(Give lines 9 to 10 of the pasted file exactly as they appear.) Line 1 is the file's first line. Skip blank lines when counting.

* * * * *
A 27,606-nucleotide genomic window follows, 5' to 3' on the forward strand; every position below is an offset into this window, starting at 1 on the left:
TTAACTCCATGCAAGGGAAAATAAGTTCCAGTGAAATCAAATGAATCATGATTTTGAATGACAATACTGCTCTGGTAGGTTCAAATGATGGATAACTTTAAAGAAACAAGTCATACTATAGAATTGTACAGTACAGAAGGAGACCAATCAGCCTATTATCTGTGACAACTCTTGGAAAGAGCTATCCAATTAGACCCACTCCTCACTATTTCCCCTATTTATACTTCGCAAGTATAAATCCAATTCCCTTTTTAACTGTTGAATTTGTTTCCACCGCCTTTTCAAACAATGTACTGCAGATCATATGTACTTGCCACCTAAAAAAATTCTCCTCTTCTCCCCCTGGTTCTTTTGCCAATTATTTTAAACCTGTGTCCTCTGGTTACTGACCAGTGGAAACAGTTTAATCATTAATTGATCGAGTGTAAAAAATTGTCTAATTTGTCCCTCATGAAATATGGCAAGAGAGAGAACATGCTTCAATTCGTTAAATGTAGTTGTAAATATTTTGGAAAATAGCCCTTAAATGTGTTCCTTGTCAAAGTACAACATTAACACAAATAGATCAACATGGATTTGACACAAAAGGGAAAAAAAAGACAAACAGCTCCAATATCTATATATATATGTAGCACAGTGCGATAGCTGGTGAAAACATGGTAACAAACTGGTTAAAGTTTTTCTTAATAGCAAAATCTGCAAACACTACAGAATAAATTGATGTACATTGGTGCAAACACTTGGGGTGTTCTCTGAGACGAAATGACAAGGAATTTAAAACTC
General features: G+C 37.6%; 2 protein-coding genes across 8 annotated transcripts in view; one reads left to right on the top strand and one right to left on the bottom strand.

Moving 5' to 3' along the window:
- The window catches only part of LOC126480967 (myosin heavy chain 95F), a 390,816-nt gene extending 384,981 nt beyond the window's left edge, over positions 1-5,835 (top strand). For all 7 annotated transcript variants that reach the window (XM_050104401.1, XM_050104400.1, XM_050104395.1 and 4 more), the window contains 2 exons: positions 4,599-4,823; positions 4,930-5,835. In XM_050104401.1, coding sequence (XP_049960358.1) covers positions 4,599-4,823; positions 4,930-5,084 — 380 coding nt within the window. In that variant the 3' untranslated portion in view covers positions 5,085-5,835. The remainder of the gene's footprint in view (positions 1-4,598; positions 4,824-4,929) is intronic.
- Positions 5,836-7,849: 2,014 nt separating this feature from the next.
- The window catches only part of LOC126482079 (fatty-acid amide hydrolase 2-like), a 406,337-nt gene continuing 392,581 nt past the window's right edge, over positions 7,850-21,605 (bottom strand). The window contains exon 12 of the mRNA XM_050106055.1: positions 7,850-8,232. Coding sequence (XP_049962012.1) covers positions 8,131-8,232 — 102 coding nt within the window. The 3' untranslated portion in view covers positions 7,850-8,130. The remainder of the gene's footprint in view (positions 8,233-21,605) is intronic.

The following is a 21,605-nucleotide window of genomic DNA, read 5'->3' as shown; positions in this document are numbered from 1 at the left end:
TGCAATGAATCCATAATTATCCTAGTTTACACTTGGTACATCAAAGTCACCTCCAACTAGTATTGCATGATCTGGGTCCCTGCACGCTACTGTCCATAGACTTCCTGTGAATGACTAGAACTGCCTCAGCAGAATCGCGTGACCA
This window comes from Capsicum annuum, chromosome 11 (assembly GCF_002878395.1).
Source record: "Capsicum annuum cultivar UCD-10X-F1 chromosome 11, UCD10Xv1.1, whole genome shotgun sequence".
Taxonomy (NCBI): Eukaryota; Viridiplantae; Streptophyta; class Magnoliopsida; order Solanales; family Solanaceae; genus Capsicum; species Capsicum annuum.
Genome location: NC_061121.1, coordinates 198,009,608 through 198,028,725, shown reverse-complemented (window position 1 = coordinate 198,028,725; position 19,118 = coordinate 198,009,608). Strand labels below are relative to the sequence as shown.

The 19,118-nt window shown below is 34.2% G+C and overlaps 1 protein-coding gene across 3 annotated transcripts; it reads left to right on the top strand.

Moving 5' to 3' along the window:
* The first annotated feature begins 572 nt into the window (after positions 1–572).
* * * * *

TGCAATGAATCCATAATTATCCTAGTTTACACTTGGTACATCAAAGTCACCTCCAACTAGTATTGCATGATCTGGGTCCCTGCACGCTACTGTCCATAGACTTCCTGTGAATGACTAGAACTGCCTCAGCAGAATCGCGTGACCA
This window comes from Capsicum annuum, chromosome 11 (assembly GCF_002878395.1).